Georgetown Area

NEPA Process (This site last updated April 30, 2014)

The Federal Highway Administration (FHWA) issued a revised Notice of IntentThis link opens a PDF File in the Federal Register on October 8, 2008. It identified the Delaware Department of Transportation's (DelDOT) intention to evaluate the US 113 project under the National Environmental Policy Act (NEPA) process and to provide the results of that evaluation in four separate environmental documents. The intended documentation for the four geographical areas follows:

  • Milford Area- Environmental Impact Statement (EIS)
  • Ellendale Area- Environmental Assessment (EA)
  • Georgetown Area- Environmental Assessment (EA)
  • Millsboro-South Area- Environmental Impact Statement (EIS)

DelDOT and FHWA met with representatives of the various resource and regulatory agencies to begin consideration of the effects of the project on the natural and built environment. Three agencies requested to be cooperating agencies: the US Army Corps of Engineers, the US Environmental Protection Agency, and the US Fish and Wildlife Service.

Consideration of the effects on the environment has been accomplished according to guidelines issued by the Council on Environmental Quality and according to the Mid-Atlantic Transportation and Environmental Streamlining (MATE) Process. MATE is a cooperative, coordinated process that brings all of the resource and regulatory agencies together concurrently, ensuring comprehensive consideration of all resources.

Step 1 - Purpose and Need
Prepared by DelDOT and FHWA, the cooperating agencies concurred with the purpose and need for the project in July and August, 2005.

Step 2 - Environmental Inventory and Range of Alternatives
The Environmental Inventory was completed in January 2004. The initial range of alternatives was developed between September 2004 and April 2005 and included Eastern and Western Bypasses, as well as On-alignment Alternatives. The Alternatives were presented to the Georgetown Area Working Group at their September 2004 meeting.

Step 3 - Preliminary Effects and Alternatives Retained for Detailed Study
From July 2003 through June 2006, NEPA related environmental issues were identified, initial impacts assessed, and agency meetings held, Working Group meetings and Public Workshops were held. At the fifth Public Workshop, on June 5, 2006, the Project Team presented their recommendations on which alternatives should be retained for detailed evaluation. Based on public, agency, and Project Team input, it was determined that all of the alternatives presented would meet the Purpose and Need of the project and would avoid or minimize direct impacts to natural and socioeconomic resources. Therefore, they were all retained for detailed evaluation. The agencies concurred with the Alternatives Retained for Detailed Study.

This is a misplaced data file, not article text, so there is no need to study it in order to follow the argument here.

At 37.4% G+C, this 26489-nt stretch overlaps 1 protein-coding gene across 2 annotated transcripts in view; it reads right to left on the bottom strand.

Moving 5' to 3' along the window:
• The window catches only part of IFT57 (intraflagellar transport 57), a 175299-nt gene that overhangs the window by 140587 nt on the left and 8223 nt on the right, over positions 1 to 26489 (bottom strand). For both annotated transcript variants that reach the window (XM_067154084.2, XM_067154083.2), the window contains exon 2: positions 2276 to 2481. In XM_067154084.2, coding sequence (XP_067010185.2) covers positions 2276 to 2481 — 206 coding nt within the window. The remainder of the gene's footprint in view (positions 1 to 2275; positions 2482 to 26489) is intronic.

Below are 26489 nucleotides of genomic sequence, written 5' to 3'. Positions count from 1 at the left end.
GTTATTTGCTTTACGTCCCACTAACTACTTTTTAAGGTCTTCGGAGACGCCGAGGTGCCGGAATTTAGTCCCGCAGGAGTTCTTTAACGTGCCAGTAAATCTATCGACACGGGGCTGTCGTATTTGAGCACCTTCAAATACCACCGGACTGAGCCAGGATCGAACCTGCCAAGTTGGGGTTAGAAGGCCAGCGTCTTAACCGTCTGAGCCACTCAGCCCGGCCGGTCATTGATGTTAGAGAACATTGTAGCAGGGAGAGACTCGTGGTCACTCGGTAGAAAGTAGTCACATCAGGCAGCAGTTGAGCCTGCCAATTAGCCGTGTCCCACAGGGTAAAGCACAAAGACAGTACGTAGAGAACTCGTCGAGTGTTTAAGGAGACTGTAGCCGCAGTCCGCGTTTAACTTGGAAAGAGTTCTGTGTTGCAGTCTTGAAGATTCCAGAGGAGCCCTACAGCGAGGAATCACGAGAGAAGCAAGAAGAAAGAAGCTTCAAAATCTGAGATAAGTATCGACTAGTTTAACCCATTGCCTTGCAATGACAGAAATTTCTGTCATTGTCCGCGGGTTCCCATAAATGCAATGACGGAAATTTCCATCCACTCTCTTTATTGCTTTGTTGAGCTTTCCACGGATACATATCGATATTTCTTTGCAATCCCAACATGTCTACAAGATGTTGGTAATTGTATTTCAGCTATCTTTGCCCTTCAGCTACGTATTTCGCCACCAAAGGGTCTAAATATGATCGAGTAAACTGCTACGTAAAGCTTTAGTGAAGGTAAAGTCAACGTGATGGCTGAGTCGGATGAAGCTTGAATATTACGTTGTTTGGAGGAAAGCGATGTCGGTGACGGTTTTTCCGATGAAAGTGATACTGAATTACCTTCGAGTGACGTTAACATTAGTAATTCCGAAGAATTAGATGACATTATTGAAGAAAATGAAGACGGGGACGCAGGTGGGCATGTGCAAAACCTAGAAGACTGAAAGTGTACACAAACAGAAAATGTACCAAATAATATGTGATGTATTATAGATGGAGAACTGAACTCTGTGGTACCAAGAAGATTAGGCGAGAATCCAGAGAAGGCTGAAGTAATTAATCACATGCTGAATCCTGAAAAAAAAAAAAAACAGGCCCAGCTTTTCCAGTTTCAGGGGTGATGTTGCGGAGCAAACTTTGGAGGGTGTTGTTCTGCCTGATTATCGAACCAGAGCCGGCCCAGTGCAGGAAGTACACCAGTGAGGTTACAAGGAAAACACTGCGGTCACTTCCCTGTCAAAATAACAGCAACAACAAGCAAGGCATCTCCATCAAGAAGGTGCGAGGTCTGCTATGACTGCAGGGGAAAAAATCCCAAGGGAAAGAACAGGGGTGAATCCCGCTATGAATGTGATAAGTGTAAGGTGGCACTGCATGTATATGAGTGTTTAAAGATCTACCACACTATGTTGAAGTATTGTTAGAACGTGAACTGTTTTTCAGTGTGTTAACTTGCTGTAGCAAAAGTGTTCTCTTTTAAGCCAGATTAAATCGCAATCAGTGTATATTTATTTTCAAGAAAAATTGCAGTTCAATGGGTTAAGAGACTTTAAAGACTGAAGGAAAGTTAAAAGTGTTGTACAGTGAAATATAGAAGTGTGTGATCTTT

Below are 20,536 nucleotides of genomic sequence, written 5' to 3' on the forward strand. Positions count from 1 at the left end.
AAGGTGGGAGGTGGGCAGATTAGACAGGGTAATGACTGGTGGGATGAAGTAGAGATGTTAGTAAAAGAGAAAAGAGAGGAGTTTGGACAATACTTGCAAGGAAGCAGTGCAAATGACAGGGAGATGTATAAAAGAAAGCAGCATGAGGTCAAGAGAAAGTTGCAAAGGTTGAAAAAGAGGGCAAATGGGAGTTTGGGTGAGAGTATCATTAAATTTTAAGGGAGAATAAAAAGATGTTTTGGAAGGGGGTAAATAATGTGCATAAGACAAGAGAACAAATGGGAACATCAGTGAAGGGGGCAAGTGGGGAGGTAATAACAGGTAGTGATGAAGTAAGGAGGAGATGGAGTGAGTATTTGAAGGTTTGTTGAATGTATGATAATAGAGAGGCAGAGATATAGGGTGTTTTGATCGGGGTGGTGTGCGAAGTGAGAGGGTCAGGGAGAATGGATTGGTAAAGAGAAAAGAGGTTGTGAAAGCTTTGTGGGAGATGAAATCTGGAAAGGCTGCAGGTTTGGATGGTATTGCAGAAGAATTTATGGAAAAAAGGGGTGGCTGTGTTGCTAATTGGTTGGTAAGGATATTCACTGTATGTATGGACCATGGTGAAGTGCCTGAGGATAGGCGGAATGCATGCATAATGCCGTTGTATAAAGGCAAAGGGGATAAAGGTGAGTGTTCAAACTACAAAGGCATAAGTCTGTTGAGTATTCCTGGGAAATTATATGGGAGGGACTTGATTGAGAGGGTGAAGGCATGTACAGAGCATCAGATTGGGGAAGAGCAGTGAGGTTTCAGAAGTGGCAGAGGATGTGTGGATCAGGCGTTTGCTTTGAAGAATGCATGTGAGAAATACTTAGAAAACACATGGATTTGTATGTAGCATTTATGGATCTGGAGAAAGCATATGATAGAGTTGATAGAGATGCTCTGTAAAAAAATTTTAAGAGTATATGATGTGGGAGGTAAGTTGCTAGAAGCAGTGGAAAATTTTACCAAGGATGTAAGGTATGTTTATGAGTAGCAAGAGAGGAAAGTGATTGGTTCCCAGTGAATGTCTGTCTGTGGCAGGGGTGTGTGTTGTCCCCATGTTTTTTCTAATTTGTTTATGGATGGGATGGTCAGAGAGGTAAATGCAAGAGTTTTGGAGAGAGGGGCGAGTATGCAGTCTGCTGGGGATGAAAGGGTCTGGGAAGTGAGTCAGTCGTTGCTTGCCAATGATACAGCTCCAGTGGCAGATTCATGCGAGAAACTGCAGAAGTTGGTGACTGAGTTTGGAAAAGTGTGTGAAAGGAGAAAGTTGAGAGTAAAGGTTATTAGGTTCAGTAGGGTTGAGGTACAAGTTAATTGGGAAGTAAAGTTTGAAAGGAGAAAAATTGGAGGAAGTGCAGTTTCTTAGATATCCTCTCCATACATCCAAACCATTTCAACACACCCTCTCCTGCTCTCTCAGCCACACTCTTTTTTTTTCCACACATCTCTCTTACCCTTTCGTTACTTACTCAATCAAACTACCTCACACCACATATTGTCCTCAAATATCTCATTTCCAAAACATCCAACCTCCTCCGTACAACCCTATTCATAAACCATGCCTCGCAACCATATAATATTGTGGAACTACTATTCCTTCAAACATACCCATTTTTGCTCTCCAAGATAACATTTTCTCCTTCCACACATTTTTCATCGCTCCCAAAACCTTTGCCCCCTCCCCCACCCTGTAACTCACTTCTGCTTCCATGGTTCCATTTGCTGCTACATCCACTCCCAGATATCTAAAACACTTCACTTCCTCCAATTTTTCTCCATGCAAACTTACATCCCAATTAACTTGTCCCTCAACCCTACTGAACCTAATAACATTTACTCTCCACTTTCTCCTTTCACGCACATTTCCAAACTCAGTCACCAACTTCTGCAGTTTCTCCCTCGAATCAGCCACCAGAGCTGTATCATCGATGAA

Step 4 - Detailed Evaluation of the Retained Alternatives
Between June 2006 and June 2007, detailed evaluations of the Alternatives Retained for Detailed Study were conducted. A Public Workshop was conducted and meetings were held with the Georgetown Area Working Group and the resource agencies to review this information and to select a recommended preferred alternative. On June 15, 2007, DelDOT Secretary Carolann Wicks presented the Refined On-alignment Alternative as the Recommended Preferred Alternative in the Georgetown Area.

Step 5 - Publication of the Draft Environmental Document
The draft NEPA document, an Environmental Assessment (EA), was published on March 27, 2012. The EA details all of the known environmental resources that may be affected by the retained alternatives as well as preliminary engineering efforts to avoid, minimize, or mitigate those impacts. The document included a Recommended Preferred Alternative, the Refined On-alignment Alternative.

Step 6 - Finding of No Significant Impact
Following the public comment period for the Draft Environmental Assessment, DelDOT, in cooperation with the Federal Highway Administration, will review the comments received, address those comments, and finalize the Environmental Assessment. It will then be forwarded to FHWA for review and the issuance of a Finding of No Significant Impact. Receipt of FHWA's finding will conclude the environmental process.